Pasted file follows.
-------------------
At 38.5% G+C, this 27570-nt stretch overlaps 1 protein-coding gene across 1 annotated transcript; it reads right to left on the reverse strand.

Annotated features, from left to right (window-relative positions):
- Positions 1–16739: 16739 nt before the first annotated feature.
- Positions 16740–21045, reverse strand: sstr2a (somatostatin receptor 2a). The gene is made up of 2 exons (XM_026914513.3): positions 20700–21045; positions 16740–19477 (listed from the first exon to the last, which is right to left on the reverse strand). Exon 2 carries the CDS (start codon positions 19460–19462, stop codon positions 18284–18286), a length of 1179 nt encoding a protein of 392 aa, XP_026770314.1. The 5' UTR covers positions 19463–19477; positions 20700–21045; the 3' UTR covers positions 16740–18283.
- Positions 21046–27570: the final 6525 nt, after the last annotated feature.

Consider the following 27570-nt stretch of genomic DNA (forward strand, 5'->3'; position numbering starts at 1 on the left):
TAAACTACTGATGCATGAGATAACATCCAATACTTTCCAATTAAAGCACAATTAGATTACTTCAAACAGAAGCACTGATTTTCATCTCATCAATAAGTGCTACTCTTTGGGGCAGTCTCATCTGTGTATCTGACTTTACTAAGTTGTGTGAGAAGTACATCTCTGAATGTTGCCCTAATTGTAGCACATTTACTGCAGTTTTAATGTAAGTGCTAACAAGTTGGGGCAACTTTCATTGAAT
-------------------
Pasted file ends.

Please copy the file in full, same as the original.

At 38.5% G+C, this 27570-nt stretch overlaps 1 protein-coding gene across 1 annotated transcript; it reads right to left on the reverse strand.

Annotated features, from left to right (window-relative positions):
- Positions 1–16739: 16739 nt before the first annotated feature.
- Positions 16740–21045, reverse strand: sstr2a (somatostatin receptor 2a). The gene is made up of 2 exons (XM_026914513.3): positions 20700–21045; positions 16740–19477 (listed from the first exon to the last, which is right to left on the reverse strand). Exon 2 carries the CDS (start codon positions 19460–19462, stop codon positions 18284–18286), a length of 1179 nt encoding a protein of 392 aa, XP_026770314.1. The 5' UTR covers positions 19463–19477; positions 20700–21045; the 3' UTR covers positions 16740–18283.
- Positions 21046–27570: the final 6525 nt, after the last annotated feature.

Consider the following 27570-nt stretch of genomic DNA (forward strand, 5'->3'; position numbering starts at 1 on the left):
TAAACTACTGATGCATGAGATAACATCCAATACTTTCCAATTAAAGCACAATTAGATTACTTCAAACAGAAGCACTGATTTTCATCTCATCAATAAGTGCTACTCTTTGGGGCAGTCTCATCTGTGTATCTGACTTTACTAAGTTGTGTGAGAAGTACATCTCTGAATGTTGCCCTAATTGTAGCACATTTACTGCAGTTTTAATGTAAGTGCTAACAAGTTGGGGCAACTTTCATTGAAT